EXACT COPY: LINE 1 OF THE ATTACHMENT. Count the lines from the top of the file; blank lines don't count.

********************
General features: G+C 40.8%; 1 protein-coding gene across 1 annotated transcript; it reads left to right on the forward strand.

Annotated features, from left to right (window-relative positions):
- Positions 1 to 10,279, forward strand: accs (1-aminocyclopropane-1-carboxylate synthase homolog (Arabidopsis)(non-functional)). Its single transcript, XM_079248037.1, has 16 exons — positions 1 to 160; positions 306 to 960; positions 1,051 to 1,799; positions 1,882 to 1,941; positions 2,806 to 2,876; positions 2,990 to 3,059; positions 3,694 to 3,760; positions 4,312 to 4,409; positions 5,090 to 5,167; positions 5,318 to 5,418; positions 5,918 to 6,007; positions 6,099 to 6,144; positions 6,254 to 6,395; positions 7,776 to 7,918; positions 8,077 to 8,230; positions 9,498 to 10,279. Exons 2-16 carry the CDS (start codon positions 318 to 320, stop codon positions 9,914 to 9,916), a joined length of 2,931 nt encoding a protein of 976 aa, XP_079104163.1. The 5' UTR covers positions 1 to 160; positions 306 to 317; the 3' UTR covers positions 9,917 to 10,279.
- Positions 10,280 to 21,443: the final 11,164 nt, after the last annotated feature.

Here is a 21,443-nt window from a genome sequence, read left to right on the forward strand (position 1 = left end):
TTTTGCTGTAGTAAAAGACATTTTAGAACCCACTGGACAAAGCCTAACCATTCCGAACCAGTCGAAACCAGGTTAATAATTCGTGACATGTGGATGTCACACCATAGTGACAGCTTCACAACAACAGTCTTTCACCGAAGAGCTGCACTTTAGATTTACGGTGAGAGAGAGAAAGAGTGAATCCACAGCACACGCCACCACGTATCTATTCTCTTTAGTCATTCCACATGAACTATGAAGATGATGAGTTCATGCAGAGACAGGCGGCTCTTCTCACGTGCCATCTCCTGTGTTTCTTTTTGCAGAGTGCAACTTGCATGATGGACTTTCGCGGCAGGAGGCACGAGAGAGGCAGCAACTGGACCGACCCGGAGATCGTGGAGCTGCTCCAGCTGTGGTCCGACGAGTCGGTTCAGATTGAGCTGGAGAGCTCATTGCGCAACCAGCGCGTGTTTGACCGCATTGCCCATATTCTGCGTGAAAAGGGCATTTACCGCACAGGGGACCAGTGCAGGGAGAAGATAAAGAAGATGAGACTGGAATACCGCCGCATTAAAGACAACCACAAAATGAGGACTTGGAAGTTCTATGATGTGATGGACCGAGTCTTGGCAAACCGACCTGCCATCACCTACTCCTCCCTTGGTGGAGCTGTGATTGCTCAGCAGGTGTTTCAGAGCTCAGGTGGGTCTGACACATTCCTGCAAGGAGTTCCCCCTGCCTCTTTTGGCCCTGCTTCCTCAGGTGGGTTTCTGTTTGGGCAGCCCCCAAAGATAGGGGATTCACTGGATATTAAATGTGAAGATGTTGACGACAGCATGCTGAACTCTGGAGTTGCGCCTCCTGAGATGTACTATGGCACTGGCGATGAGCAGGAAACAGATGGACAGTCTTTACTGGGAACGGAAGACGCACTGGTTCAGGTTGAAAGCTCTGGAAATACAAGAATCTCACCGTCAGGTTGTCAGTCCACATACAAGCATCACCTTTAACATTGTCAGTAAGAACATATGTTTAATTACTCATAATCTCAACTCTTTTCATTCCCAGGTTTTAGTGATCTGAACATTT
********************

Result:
General features: G+C 40.8%; 1 protein-coding gene across 1 annotated transcript; it reads left to right on the forward strand.